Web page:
BHP Billiton Reorganising Management
As BHP Billiton continues its plans for demergers, the mining giant has also revealed deeper cuts to its capital spending, as well as movement in its executive ranks. Currently, it appears that the group management committee will see the most change in the coming days.
Capital spending will be cut by $US1 billion in the 2016 financial year. By leaving BHP with $13 billion for spending, many believe this will potentially open up more cash for shareholder returns.
But the management shakeup really has people talking. Mike Henry, former head of marketing, was announced as the president of the company’s coal assets; he takes over for Dean Valla Valle, who practically swapped roles with Henry to become marketing, health, safety and environment boss. Daniel Malchuk, former aluminium boss, is the new president of copper. Peter Beaven, previous copper president is on track to become the CFO, with former CFO Graham Kerr moving to run the demerged entity next year.
Other moves include acquiring Margaret Taylor from Commonwealth Bank as company secretary and moving VIP of human resources and marketing, Athalie William, to the role of president of human resources.
Information sourced from Sydney Morning Herald
Gina Rinehart Wants Less Negativity
"For an industry that delivers so much, wouldn't you think there would be just a little more understanding and less negativity for what mining contributes to our country?" shared Rinehart in a speech in Darwin on Saturday.
Rinehart pointed out that mining is the largest earner of export income, which generates over $200 billion in revenue, and that the industry provides jobs both “directly and indirectly” to Australians, some in places where there would be no other work.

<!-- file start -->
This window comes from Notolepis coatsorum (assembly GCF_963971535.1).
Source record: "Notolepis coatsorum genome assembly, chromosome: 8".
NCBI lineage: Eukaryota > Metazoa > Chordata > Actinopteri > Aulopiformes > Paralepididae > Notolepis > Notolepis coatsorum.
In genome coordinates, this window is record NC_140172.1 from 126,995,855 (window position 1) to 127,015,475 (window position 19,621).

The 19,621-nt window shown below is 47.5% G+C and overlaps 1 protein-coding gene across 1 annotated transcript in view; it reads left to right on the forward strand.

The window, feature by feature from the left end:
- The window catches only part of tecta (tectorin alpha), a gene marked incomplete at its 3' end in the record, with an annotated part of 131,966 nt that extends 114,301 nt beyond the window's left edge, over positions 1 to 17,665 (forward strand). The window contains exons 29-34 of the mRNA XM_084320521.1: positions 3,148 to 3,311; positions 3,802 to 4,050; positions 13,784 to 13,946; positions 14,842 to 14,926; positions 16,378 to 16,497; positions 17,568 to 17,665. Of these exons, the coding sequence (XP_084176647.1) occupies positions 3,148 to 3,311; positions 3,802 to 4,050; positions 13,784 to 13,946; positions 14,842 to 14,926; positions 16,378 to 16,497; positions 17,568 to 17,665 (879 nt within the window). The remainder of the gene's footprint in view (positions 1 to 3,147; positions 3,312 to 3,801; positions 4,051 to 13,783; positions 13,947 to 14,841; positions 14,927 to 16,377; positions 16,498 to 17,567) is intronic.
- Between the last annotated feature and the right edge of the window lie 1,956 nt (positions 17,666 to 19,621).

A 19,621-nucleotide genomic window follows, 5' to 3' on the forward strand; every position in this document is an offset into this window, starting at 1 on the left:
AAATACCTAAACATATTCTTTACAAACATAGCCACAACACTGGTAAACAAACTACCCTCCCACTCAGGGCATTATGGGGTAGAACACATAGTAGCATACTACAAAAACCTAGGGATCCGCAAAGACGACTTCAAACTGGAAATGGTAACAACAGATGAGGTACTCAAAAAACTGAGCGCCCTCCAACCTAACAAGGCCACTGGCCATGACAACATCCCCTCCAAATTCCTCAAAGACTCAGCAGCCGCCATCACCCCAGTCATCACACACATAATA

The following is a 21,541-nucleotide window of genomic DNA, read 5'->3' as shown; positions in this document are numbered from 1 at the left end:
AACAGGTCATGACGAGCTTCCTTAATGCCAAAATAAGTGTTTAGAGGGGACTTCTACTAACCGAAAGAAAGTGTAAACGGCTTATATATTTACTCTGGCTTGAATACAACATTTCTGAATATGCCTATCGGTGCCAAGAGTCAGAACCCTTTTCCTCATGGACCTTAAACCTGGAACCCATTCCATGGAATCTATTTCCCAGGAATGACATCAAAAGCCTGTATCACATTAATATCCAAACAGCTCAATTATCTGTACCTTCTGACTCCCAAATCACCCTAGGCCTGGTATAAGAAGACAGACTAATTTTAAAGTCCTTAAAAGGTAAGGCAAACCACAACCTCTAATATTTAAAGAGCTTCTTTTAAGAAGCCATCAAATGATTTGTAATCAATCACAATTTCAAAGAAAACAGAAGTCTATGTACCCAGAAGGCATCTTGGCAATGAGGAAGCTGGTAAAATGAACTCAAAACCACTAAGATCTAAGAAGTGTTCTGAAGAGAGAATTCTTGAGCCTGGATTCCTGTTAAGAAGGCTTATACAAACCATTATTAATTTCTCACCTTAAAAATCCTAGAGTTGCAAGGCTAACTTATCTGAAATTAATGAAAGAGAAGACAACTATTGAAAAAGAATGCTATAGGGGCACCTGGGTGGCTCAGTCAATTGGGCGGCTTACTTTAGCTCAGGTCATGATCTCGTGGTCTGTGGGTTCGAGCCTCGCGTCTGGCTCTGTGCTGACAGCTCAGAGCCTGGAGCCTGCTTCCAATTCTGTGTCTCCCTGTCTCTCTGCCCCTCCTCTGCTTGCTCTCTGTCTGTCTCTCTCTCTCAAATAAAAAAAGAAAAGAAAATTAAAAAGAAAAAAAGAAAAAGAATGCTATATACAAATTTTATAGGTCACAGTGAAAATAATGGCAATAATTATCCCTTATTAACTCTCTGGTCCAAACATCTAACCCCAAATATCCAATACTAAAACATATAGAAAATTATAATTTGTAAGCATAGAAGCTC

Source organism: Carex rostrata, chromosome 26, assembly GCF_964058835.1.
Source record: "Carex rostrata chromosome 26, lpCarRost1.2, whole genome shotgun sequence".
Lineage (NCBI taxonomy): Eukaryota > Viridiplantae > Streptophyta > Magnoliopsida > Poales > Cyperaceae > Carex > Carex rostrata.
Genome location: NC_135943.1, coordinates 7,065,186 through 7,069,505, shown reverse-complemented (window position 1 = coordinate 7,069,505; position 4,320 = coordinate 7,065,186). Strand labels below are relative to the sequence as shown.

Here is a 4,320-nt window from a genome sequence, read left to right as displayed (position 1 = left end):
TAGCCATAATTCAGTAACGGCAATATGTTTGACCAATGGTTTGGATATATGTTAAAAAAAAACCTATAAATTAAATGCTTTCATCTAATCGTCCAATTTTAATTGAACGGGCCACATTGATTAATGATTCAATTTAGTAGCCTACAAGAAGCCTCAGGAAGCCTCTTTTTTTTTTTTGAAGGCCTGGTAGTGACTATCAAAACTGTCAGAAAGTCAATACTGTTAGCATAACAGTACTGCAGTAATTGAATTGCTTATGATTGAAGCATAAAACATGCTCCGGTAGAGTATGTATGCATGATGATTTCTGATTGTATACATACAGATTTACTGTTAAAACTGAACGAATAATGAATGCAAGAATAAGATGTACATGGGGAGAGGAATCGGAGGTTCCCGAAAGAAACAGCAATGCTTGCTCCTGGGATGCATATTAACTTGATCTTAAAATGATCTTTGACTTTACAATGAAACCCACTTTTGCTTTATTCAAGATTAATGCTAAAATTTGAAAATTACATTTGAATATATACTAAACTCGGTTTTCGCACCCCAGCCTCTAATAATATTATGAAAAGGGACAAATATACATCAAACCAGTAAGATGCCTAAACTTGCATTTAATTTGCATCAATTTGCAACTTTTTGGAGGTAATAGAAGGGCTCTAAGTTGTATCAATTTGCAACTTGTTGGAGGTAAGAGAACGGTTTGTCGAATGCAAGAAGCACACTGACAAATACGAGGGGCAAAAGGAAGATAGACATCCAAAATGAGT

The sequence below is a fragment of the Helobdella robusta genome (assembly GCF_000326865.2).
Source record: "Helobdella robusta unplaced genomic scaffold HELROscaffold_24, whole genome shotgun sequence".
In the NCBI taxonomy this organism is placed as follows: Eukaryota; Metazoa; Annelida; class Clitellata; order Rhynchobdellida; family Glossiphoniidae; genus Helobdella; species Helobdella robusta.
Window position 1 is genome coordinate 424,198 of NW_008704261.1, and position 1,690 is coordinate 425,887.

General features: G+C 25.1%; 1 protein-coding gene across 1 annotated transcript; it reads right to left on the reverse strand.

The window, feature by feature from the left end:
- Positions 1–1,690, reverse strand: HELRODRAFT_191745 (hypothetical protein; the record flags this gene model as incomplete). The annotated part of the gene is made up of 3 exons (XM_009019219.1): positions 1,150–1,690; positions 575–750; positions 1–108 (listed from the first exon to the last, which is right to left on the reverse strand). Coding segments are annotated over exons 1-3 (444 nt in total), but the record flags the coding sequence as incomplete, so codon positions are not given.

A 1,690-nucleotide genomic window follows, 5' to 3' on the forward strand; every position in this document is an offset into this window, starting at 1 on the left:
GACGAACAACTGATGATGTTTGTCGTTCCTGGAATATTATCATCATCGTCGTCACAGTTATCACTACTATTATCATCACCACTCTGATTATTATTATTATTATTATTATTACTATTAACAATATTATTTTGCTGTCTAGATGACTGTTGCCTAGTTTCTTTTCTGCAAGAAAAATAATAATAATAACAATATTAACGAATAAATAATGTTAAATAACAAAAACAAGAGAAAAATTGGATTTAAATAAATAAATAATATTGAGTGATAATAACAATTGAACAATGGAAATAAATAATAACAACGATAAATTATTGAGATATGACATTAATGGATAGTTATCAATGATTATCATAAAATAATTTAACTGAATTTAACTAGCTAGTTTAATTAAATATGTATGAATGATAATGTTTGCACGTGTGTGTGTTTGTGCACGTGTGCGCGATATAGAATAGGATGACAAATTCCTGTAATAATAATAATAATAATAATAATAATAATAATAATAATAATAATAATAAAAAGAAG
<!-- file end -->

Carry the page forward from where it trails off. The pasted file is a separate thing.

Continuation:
She also acknowledged “rock star” leader Narendra Modi, Indian Prime Minister who spoke in Australia last week after the G20 conference in Brisbane. He wants to free up small businesses from regulation, which is something Rinehart believes the mining industry in Australia needs desperately.
"The anti-development message is winning," Mrs Rinehart said, calling on Australians to "stand up and speak out" for the industry.
Information sourced from Brisbane Times.
Fortescue Giving Indigenous Prisoners Second Chance
Low-risk prisoners from Roebourne Prison will be able to take training courses while in prison to be guaranteed a job with Fortescue Metals Group upon release. Aboriginal prisoners who are interested will be able to take part in the Vocational, Training and Employment Centre (VTEC) Fresh Start program, which will prepare them for jobs like trades assistant, forklift operator and mine site operator.
Next year, eight prisoners will start the programme. FMG currently employs 1100 aboriginal people in its operations, representing 12 per cent of its workforce.
Information sourced from Mining Australia.